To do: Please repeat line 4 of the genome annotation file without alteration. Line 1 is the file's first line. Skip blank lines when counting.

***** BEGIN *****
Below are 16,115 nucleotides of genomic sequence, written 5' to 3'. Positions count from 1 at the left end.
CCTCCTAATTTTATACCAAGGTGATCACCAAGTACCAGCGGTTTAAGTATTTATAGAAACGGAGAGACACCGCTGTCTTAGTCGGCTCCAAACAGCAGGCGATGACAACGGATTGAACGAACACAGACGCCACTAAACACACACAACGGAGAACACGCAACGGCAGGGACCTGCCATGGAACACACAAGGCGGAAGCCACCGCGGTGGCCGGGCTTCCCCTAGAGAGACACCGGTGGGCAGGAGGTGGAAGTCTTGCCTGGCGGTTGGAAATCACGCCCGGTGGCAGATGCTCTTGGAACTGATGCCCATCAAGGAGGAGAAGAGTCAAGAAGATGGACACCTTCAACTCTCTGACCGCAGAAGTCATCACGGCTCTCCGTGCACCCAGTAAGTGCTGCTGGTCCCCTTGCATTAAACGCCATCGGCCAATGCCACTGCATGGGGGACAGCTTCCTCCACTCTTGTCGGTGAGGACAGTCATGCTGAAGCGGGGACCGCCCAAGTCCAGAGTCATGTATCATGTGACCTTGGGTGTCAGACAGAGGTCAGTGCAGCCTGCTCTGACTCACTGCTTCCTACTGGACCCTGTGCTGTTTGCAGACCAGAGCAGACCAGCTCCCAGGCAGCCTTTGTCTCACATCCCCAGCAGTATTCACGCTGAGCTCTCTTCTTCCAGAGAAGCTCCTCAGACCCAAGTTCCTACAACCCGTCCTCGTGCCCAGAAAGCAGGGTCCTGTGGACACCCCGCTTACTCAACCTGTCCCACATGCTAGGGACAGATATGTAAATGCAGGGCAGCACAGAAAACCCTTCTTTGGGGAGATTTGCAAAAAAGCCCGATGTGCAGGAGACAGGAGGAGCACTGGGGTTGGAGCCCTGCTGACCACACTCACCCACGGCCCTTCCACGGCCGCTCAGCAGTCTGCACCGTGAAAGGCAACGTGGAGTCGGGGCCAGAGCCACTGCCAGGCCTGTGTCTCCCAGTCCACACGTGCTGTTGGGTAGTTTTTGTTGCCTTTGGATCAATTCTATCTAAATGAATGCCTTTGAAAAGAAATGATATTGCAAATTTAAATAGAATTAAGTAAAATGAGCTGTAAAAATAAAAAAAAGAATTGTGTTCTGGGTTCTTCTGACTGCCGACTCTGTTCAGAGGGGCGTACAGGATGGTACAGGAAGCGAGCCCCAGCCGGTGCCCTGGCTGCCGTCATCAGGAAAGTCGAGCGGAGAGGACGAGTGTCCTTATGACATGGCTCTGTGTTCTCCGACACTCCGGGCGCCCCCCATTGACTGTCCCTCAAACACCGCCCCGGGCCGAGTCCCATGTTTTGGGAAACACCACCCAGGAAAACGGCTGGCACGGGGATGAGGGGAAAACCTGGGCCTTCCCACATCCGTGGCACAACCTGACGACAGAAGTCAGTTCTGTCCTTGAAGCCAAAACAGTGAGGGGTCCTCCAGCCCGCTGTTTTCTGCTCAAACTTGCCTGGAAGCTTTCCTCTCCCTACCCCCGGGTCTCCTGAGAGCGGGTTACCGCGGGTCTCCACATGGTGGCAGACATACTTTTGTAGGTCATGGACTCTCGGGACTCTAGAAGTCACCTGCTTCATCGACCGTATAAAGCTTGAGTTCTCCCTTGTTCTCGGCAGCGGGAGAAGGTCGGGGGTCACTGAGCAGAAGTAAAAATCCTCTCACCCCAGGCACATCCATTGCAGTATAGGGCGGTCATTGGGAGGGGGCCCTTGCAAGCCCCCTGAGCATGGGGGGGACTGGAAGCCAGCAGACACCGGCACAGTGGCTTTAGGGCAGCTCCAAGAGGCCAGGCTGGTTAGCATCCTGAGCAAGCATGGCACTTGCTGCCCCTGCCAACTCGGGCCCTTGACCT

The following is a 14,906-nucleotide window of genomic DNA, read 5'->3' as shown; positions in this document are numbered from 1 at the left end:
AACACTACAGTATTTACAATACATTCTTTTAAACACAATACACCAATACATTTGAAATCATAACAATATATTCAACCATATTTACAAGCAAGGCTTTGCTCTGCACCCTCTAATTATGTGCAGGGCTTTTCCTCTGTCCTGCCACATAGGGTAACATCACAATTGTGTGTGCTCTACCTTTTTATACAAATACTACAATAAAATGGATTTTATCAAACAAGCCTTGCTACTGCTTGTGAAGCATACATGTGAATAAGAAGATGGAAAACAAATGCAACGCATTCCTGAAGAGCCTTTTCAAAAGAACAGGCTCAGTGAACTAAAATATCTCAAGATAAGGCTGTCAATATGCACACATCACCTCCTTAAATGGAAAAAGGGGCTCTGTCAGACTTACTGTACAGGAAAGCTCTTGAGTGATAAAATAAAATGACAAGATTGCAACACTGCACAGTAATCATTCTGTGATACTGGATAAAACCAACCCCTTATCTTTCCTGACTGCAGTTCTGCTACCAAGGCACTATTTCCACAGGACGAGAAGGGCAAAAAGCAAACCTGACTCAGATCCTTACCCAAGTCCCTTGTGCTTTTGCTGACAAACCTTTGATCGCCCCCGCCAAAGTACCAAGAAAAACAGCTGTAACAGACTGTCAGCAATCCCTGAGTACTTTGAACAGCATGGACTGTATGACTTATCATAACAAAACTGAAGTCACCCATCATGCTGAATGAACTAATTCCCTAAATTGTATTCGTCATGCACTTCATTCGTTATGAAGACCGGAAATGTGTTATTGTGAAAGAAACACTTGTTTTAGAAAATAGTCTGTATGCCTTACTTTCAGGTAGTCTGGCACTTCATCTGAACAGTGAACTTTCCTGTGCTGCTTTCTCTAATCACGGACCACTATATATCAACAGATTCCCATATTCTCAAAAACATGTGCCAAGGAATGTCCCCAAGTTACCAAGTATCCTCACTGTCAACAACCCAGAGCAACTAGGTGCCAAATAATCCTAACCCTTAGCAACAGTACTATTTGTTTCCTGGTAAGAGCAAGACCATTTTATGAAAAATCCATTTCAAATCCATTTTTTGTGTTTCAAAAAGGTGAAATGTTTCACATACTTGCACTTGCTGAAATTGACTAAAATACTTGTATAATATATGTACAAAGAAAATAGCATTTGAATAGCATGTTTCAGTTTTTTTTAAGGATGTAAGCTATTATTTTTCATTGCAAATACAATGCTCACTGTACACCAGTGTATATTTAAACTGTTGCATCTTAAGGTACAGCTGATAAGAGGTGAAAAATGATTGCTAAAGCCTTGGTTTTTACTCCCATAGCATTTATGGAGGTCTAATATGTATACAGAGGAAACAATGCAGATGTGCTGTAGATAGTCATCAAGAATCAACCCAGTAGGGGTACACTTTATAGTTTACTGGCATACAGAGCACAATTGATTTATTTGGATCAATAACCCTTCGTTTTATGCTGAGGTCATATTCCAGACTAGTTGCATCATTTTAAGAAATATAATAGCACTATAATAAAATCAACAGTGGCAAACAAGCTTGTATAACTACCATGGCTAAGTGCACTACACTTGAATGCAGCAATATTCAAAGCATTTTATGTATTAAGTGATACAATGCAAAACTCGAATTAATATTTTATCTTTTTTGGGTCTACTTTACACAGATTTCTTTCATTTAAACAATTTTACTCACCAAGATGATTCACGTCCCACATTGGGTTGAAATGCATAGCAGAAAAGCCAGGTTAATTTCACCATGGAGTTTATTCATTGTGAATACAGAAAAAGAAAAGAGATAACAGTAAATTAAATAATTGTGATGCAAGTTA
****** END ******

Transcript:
AACACTACAGTATTTACAATACATTCTTTTAAACACAATACACCAATACATTTGAAATCATAACAATATATTCAACCATATTTACAAGCAAGGCTTTGCTCTGCACCCTCTAATTATGTGCAGGGCTTTTCCTCTGTCCTGCCACATAGGGTAACATCACAATTGTGTGTGCTCTACCTTTTTATACAAATACTACAATAAAATGGATTTTATCAAACAAGCCTTGCTACTGCTTGTGAAGCATACATGTGAATAAGAAGATGGAAAACAAATGCAACGCATTCCTGAAGAGCCTTTTCAAAAGAACAGGCTCAGTGAACTAAAATATCTCAAGATAAGGCTGTCAATATGCACACATCACCTCCTTAAATGGAAAAAGGGGCTCTGTCAGACTTACTGTACAGGAAAGCTCTTGAGTGATAAAATAAAATGACAAGATTGCAACACTGCACAGTAATCATTCTGTGATACTGGATAAAACCAACCCCTTATCTTTCCTGACTGCAGTTCTGCTACCAAGGCACTATTTCCACAGGACGAGAAGGGCAAAAAGCAAACCTGACTCAGATCCTTACCCAAGTCCCTTGTGCTTTTGCTGACAAACCTTTGATCGCCCCCGCCAAAGTACCAAGAAAAACAGCTGTAACAGACTGTCAGCAATCCCTGAGTACTTTGAACAGCATGGACTGTATGACTTATCATAACAAAACTGAAGTCACCCATCATGCTGAATGAACTAATTCCCTAAATTGTATTCGTCATGCACTTCATTCGTTATGAAGACCGGAAATGTGTTATTGTGAAAGAAACACTTGTTTTAGAAAATAGTCTGTATGCCTTACTTTCAGGTAGTCTGGCACTTCATCTGAACAGTGAACTTTCCTGTGCTGCTTTCTCTAATCACGGACCACTATATATCAACAGATTCCCATATTCTCAAAAACATGTGCCAAGGAATGTCCCCAAGTTACCAAGTATCCTCACTGTCAACAACCCAGAGCAACTAGGTGCCAAATAATCCTAACCCTTAGCAACAGTACTATTTGTTTCCTGGTAAGAGCAAGACCATTTTATGAAAAATCCATTTCAAATCCATTTTTTGTGTTTCAAAAAGGTGAAATGTTTCACATACTTGCACTTGCTGAAATTGACTAAAATACTTGTATAATATATGTACAAAGAAAATAGCATTTGAATAGCATGTTTCAGTTTTTTTTAAGGATGTAAGCTATTATTTTTCATTGCAAATACAATGCTCACTGTACACCAGTGTATATTTAAACTGTTGCATCTTAAGGTACAGCTGATAAGAGGTGAAAAATGATTGCTAAAGCCTTGGTTTTTACTCCCATAGCATTTATGGAGGTCTAATATGTATACAGAGGAAACAATGCAGATGTGCTGTAGATAGTCATCAAGAATCAACCCAGTAGGGGTACACTTTATAGTTTACTGGCATACAGAGCACAATTGATTTATTTGGATCAATAACCCTTCGTTTTATGCTGAGGTCATATTCCAGACTAGTTGCATCATTTTAAGAAATATAATAGCACTATAATAAAATCAACAGTGGCAAACAAGCTTGTATAACTACCATGGCTAAGTGCACTACACTTGAATGCAGCAATATTCAAAGCATTTTATGTATTAAGTGATACAATGCAAAACTCGAATTAATATTTTATCTTTTTTGGGTCTACTTTACACAGATTTCTTTCATTTAAACAATTTTACTCACCAAGATGATTCACGTCCCACATTGGGTTGAAATGCATAGCAGAAAAGCCAGGTTAATTTCACCATGGAGTTTATTCATTGTGAATACAGAAAAAGAAAAGAGATAACAGTAAATTAAATAATTGTGATGCAAGTTA